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Ursula von der Leyen is right: digital is the make-or-break issue

Ursula von der Leyen is right: digital is the make-or-break issue

European Commission President Ursula von der Leyen used powerful language in her State of the Union address on September 15 to underline her dedication to the digital transition. “Digital is the make-or-break issue,” she told the European Parliament in Strasbourg.

The EU’s recovery, she said, needs digital at its heart, so that it is sustained and benefits everyone. “In an unprecedented manner, we will invest in 5G and fibre. But equally important is the investment in digital skills. This task needs leaders’ attention and a structured dialogue at top-level,” von der Leyen added.

At Vodafone, we could not agree more. We welcome the ambition and aspirations set out in the Commission’s proposed ‘Path to the Digital Decade’ plan, which will help translate the EU’s digital ambitions for 2030, into action. We recognise a once-in-a-generation opportunity with the €750 billion Next Generation EU recovery programme. We believe that digital connectivity will not only drive Europe’s recovery but will help shape Europe’s future.

However, the real test is whether the EU can deliver on this conviction. The Commission President also knows that it is the responsibility of Member States to deliver the Digital Decade, and the connectivity targets for 2030. However, under current trends, Europe is already falling behind on vital indicators when it comes to investing in connectivity infrastructure, as we have seen in a recent Gap Analysis report, conducted by Deloitte.

This is no doubt why, in parallel with her speech, Mrs von der Leyen announced the ‘Path to the Digital Decade’, plan to translate the 2030 targets into an effective delivery mechanism. It will set up a new shared governance framework with Member States for monitoring the digital transition, measuring progress towards each of the 2030 targets through effective performance indicators (KPIs). Such a framework must be coupled with a willingness to collaborate at every level. EU Member States must work together with the Commission to ensure they can correct course if they are drifting, they must feel accountable, but supported, in equal measure.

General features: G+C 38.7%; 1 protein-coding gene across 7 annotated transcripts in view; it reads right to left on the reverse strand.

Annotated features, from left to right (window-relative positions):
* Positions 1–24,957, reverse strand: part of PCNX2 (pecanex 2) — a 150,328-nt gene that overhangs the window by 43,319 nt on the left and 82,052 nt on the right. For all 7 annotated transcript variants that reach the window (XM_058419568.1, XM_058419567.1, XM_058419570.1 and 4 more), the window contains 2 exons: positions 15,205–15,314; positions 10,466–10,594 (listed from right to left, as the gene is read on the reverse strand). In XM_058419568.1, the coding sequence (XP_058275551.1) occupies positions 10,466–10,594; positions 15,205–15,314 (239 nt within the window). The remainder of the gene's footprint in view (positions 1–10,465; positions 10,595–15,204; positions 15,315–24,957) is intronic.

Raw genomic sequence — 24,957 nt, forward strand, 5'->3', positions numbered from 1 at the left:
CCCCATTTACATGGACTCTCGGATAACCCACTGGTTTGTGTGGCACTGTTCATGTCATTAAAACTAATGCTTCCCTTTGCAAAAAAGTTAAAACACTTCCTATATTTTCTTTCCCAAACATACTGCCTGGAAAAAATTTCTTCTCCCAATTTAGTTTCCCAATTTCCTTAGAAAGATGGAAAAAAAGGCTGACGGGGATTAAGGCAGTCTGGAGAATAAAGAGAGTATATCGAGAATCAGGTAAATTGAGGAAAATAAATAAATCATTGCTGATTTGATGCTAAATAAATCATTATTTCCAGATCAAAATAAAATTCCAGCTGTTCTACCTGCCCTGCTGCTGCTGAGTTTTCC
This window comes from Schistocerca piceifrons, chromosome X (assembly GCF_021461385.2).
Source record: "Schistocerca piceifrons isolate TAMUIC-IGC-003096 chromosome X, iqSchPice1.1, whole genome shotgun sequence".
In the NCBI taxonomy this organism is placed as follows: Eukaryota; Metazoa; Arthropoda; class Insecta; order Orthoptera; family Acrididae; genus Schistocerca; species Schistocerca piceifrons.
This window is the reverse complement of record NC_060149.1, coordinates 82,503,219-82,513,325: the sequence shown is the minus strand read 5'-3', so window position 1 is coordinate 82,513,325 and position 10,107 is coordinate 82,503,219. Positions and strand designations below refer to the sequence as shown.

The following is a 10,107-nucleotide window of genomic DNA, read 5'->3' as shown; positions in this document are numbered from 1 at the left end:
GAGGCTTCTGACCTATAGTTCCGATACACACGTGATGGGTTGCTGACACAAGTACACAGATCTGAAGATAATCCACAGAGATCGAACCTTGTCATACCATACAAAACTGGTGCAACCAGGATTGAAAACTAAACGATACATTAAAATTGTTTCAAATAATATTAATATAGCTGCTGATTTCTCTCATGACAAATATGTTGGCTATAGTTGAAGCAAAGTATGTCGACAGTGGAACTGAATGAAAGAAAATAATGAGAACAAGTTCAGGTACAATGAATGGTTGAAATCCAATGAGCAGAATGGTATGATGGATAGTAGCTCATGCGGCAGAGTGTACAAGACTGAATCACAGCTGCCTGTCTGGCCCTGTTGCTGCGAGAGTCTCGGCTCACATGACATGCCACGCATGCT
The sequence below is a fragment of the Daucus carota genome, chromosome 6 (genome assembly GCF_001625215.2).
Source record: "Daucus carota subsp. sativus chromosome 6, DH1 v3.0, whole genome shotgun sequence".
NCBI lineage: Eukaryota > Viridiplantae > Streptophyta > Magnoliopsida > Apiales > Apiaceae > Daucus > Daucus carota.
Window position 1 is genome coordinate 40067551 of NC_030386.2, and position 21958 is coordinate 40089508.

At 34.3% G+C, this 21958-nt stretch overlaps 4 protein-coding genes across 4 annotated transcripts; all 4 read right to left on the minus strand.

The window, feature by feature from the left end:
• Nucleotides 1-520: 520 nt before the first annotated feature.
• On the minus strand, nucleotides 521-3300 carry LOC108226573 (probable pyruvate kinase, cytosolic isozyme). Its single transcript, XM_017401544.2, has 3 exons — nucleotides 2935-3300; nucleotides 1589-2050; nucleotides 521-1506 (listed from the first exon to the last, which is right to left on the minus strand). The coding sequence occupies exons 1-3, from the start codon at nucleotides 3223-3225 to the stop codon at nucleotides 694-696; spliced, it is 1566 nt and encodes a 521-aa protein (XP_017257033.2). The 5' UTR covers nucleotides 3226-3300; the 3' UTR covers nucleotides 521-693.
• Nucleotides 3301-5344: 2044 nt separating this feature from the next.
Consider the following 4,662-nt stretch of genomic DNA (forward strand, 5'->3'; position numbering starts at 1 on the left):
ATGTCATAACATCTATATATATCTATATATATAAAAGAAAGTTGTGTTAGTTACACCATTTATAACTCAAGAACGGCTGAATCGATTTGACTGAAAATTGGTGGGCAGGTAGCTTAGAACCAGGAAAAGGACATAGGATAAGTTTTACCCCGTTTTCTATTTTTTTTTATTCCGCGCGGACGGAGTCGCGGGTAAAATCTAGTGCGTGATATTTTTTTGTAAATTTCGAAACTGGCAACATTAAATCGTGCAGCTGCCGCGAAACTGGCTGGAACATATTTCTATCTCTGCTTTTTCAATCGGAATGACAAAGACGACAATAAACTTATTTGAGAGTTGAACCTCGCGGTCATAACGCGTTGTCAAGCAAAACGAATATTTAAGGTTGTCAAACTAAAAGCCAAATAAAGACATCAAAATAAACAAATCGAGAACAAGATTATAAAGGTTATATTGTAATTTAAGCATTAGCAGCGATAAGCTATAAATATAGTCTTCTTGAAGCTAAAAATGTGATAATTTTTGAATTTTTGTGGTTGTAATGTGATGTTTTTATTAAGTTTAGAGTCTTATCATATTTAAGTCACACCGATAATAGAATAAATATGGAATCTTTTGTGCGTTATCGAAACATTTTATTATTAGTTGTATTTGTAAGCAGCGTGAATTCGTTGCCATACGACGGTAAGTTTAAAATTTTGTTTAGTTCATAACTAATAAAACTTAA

We welcome the development of targeted and clearly defined policies that can ensure countries meet their targets, together, unlocking funding in digital and increasing investor confidence in the wider connectivity sector. Connectivity is, after all, the very foundation from which the 2030 targets flourish. With a clear policy roadmap outlining specific areas to improve the regulatory environment, Europe will be well placed to achieve the Digital Decade, future resilience and competitive advantage.

Von der Leyen and the Commission are moving in the right direction. The critical question now is whether national governments can live up to their pledges, whether countries are clear on what’s required and how to get there, and whether the Commission can enforce its measures. Success in these endeavours, as is often the case in the EU, depends on the political will to truly invest in digital.

Success also depends on pursuing a broader digital agenda. This is not just about government spending, but about unlocking additional investment through public-private partnerships. To do that, we need to cultivate engagement between government authorities – at EU, national and local levels – with business to revive economies after the pandemic, creating jobs. We need to cultivate a start-up culture where SMEs prosper and grow in the digital age. We need to establish a safe, secure and trusted digital environment and spread digital skills across the population. And we need to make Europe a global tech powerhouse and a leader in Industry 4.0 that competes successfully with the US and China, on its own terms.

This agenda should be built on four key pillars:

  • Industry 4.0, which would see the merging of the industrial economy with the digital economy to regain lost industrial production, catch up with other regions economically and accelerate the green transition.
  • SMEs, to support the backbone of Europe’s economy, and ensure they are digitalised.
  • Rural, to speed up digitalisation and remove the divide that threatens to leave some communities behind.
  • Digitalisation of public services, to transform how governments provide healthcare, education, transport, and other vital services.

At Vodafone, our own high-speed connectivity and digital platforms are speeding up the EU’s digital transition. The Commission can count on our support in its endeavours to achieve a Digital Decade we can all be proud of, and that we can all benefit from. There is widespread alignment on the importance of the digital transition. And whilst there may be associated costs in establishing the right infrastructures to support this digitalisation and complications in revising policies or create new ones, these are investments in time and money that will pay dividends for future generations to come.

Erzsebet Fitori, Group Head of EU Affairs and Relations, Vodafone Group


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